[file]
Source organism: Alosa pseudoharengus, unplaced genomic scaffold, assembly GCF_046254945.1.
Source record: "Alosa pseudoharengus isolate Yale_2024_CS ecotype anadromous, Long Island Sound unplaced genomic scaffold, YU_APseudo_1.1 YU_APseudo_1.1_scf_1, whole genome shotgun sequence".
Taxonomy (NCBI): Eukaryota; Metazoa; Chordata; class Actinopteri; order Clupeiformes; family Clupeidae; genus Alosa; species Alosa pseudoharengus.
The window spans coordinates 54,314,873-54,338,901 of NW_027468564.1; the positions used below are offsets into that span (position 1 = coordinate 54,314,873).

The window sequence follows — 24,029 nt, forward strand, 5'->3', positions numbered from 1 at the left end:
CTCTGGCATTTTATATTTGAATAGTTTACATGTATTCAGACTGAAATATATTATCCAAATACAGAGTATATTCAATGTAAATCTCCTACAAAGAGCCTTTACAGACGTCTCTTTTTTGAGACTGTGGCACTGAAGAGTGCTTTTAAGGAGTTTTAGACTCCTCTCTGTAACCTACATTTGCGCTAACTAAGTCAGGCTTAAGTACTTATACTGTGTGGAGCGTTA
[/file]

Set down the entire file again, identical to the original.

Source organism: Alosa pseudoharengus, unplaced genomic scaffold, assembly GCF_046254945.1.
Source record: "Alosa pseudoharengus isolate Yale_2024_CS ecotype anadromous, Long Island Sound unplaced genomic scaffold, YU_APseudo_1.1 YU_APseudo_1.1_scf_1, whole genome shotgun sequence".
Taxonomy (NCBI): Eukaryota; Metazoa; Chordata; class Actinopteri; order Clupeiformes; family Clupeidae; genus Alosa; species Alosa pseudoharengus.
The window spans coordinates 54,314,873-54,338,901 of NW_027468564.1; the positions used below are offsets into that span (position 1 = coordinate 54,314,873).

The window sequence follows — 24,029 nt, forward strand, 5'->3', positions numbered from 1 at the left end:
CTCTGGCATTTTATATTTGAATAGTTTACATGTATTCAGACTGAAATATATTATCCAAATACAGAGTATATTCAATGTAAATCTCCTACAAAGAGCCTTTACAGACGTCTCTTTTTTGAGACTGTGGCACTGAAGAGTGCTTTTAAGGAGTTTTAGACTCCTCTCTGTAACCTACATTTGCGCTAACTAAGTCAGGCTTAAGTACTTATACTGTGTGGAGCGTTA